By Madison Alworth and Carlo Versano
On the 17th anniversary of 9/11, what was once Ground Zero is now unrecognizable.
Three super-tall skyscrapers, two high-end malls, a major memorial and museum, tourist attractions, and a soaring transit hub now populate the 15 acres in Lower Manhattan.
The site, more than ever, resembles the fabric of New York City, which in 2001 shouldered the country's most devastating terrorist attack.
For Rick Cotton, the executive director of the Port Authority of New York and New Jersey ー the public joint venture that runs the World Trade Center site ー it's all part of an "ambitious" and "vigorous" grand plan to energize and revive an area that many thought would never recover from the trauma of 9/11.
"The entire Lower Manhattan area has seen an extraordinary resurgence," he said Tuesday in an interview on Cheddar to mark the anniversary of the attacks.
Standing in front of expansive, colorful new murals that he personally envisioned to adorn the huge mechanical vents in the shadow of the Oculus, Cotton said he wanted the site to be a "living memorial to those who lost their lives on 9/11." He wants it to be not just a place of solemn reflection, but also a source of energy for workers, tourists, and residents alike.
To that end, the Port Authority has been aggressive in orchestrating events that bring people to the area ー from a new farmer's market, to movie nights, to a Nicki Minaj concert, to the latest selfie-worthy street art.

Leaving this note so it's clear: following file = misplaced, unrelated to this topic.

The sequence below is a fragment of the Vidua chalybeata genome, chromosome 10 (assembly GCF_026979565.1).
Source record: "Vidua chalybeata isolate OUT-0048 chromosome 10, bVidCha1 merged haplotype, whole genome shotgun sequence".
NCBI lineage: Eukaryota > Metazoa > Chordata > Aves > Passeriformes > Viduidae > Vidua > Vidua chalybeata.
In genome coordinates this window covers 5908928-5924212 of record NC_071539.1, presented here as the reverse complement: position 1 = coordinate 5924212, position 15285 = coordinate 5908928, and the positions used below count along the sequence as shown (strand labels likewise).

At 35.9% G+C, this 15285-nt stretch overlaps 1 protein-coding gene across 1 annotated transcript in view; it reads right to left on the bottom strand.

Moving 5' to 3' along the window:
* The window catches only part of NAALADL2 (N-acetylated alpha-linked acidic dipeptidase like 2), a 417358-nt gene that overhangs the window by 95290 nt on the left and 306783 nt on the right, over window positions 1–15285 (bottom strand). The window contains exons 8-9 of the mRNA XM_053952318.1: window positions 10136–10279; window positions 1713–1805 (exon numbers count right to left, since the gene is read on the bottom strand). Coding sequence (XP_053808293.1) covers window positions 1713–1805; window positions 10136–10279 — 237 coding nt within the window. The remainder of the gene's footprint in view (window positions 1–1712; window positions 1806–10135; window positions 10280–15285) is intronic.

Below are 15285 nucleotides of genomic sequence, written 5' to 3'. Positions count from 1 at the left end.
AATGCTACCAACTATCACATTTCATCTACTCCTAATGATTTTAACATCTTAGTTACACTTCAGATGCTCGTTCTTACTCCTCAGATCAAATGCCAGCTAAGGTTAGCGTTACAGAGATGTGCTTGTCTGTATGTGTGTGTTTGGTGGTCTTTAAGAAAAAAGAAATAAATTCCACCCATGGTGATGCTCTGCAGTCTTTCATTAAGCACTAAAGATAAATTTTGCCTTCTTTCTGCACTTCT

And Cotton wants more.
"We're on the prowl" for new ways to animate the World Trade Center, he said.
In addition to the vast and wrenching 9/11 Memorial, the World Trade Center will always be a collection of office buildings containing some of the most valuable commercial real estate in the world ー 50,000 workers across four buildings, Cotton said.
Over the summer, 3 World Trade Center opened for business, becoming the third skyscraper to occupy the site of the attacks. That building is 38 percent leased so far, while its neighbor, 4 WTC is nearly full, according to the most recent real estate report from the [Downtown Alliance] (https://www.downtownny.com/reports/lower-manhattan-real-estate-market-overview-q2-2018).
One WTC, the marquee building that's the tallest in the Western Hemisphere, has notably had a more difficult time filling up, though its developer [reportedly] (https://www.wsj.com/articles/wework-fails-in-bid-to-lease-space-in-new-yorks-world-trade-center-1536162530?mod=article_inline) spurned WeWork for a better offer to lease up to 12 floors of premium office space, signaling that perhaps it has overcome its troubles.
The World Trade Center is just one element of an general feeling of rebirth downtown. The Downtown Alliance said the neighborhood once known as simply the Financial District is now more of a hub for creative and tech firms, with new anchor tenants like Getty Images, Condé Nast ー not to mention Cheddar itself ー calling the area home. The revitalization has lifted all boats, extending to hospitality, retail, and residential projects: glassy new rental and condo buildings dot the skyline, restaurants from A-list chefs are in the works at the newly renovated South Street Seaport, and high-end stores have kept the vacancy rates among the lowest in the city.
"The opportunity for the World Trade Center site is to become a vigorous part of that resurgence of Lower Manhattan," Cotton said.
For full interview click here.